WASHINGTON, D.C. — Supreme Knight Carl Anderson welcomed Life Is Sacred, a pro-life Native American organization, to Mass at the Saint John Paul II National Shrine after participating in the 47th annual March for Life, Jan. 24.
“Native Americans are our brothers and sisters in Christ, and they are so often forgotten by the culture at large,” Supreme Knight Anderson said. “Together we march as people of faith standing up for the rights of every human life.”
The mission statement of Life Is Sacred, posted on its website, notes that Native and indigenous peoples did not have legal recognition as “persons” in the United States until 1924. It also states that “in the past too few stood by to defend the lives of our people, and so today we are here to stand for the lives of all people, born and unborn, in order to build a civilization of life and a culture of love.”
The group was among the thousands of marchers who traveled to Washington to protest the 1973 Supreme Court Roe v. Wade decision that mandated legal abortion across the United States.
Patrick Mason, a member of the Osage Nation, serves on the board of directors for both the Knights of Columbus and Life Is Sacred.
“As a native I am taught by my culture to stand for the most vulnerable, and as a Knight of Columbus it is my solemn duty to protect those who cannot protect themselves,” Mason said.
The Saint John Paul II National Shrine is an initiative of the Knights of Columbus. Supreme Knight Anderson was on hand to welcome members of Life Is Sacred in the shrine’s chapel. There, he discussed St. John Paul II’s emphasis on the importance of every culture in the Church. He also noted that the chapel’s altar contains a relic of St. Kateri Tekakwitha, the first Native American saint, and encouraged the members of the group to always feel welcome at the shrine.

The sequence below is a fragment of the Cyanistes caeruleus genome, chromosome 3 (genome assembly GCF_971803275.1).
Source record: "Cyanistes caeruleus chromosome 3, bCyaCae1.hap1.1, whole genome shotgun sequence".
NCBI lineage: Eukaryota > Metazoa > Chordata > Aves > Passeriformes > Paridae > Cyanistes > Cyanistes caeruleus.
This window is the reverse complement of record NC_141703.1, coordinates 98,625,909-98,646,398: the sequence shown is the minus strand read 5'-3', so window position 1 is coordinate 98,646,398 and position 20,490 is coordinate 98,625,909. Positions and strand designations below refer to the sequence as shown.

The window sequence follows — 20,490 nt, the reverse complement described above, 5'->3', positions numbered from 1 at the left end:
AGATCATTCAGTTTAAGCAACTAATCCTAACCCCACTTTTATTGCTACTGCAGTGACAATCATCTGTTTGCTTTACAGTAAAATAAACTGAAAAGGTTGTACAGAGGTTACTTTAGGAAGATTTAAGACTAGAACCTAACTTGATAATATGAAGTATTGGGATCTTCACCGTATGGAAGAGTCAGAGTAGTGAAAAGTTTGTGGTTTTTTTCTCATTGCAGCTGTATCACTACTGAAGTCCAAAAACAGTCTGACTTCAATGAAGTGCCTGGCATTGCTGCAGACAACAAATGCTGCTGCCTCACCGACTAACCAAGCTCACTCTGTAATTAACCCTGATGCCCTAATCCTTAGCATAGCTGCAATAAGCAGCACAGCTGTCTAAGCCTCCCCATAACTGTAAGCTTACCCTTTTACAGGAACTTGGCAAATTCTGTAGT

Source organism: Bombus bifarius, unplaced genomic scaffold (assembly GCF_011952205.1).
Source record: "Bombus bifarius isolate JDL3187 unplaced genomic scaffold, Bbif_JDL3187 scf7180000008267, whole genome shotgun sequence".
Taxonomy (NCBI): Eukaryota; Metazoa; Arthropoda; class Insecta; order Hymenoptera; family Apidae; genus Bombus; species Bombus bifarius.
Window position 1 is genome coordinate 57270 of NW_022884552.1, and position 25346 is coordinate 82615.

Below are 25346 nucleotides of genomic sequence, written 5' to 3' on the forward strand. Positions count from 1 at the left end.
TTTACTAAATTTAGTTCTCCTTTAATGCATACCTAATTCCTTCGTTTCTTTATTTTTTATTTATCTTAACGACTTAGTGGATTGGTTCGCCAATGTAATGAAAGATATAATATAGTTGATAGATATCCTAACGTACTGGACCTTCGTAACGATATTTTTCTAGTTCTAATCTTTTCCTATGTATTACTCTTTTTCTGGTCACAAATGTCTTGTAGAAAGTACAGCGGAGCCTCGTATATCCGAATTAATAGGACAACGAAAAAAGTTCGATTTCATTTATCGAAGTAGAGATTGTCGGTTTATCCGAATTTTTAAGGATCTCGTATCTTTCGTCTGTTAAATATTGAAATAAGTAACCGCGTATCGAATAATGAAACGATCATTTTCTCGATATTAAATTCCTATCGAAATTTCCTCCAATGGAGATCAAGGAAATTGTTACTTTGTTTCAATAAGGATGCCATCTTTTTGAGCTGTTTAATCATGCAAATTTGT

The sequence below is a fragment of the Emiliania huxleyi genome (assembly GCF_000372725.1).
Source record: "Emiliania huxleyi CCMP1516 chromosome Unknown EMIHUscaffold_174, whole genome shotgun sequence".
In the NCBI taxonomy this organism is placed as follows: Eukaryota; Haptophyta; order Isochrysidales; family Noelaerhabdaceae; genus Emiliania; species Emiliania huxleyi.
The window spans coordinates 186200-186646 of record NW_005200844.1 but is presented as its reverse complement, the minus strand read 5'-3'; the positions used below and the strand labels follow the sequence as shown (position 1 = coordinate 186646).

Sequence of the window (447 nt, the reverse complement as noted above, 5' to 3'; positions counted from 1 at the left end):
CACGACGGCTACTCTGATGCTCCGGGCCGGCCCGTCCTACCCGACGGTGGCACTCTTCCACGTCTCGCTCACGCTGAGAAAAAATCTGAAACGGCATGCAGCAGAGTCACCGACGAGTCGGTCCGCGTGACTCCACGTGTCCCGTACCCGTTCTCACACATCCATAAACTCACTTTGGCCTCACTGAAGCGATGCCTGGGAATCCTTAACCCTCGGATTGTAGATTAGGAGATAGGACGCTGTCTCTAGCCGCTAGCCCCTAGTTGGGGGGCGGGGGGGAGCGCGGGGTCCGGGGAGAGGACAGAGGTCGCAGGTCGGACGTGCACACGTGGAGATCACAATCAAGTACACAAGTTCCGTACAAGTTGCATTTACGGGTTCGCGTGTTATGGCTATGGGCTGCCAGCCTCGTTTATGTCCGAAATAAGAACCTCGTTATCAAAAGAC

On behalf of Life Is Sacred, Mason presented the supreme knight with a 100-year-old Navajo blanket.
The Mass was celebrated by Father Maurice Henry Sands, a full-blooded Native American and longtime member of the Knights of Columbus. He is the executive director of the Black and Indian Mission Office at the U.S. Conference of Catholic Bishops.
Father Sands delivered the keynote address to the College Knights at their annual conference last fall, where he discussed the high levels of poverty, unemployment, substandard housing and education, substance abuse, domestic violence and suicide among Native American peoples.
Last year, Supreme Knight Anderson announced a new Order-wide initiative serving Native American communities in the United States and First Nation communities in Canada.
The Knights of Columbus partnered with the Diocese of Gallup and the Southwest Indian Foundation last summer to break ground on a new national shrine dedicated to St. Kateri in Gallup, N.M.
The Knights’ recent efforts to serve Native American and First Nations communities are the latest in the Order’s longstanding support for Native American communities, which dates to the Order’s early history. The Knights supported Catholic missions for Native Americans in the early 20th century and established the Bureau for Indian Affairs to help protect the rights of Catholic Native Americans. As many as one in four Native Americans is Catholic.
“Today the unborn are not recognized as persons under the United States laws and every day they’re killed by the thousands,” said Daniel Berg, a member of the Navajo nation who took part in the event. “And so in the past we believe that too few stood by to defend the lives of our peoples. And so we stand to defend the lives of all peoples, born and unborn in order to create a culture of love and a civilization of life.”
The Knights of Columbus is the world’s largest Catholic fraternal organization. In addition to supporting the March for Life, the Order has donated more than 1,000 ultrasound machines to pregnancy care centers around the world.
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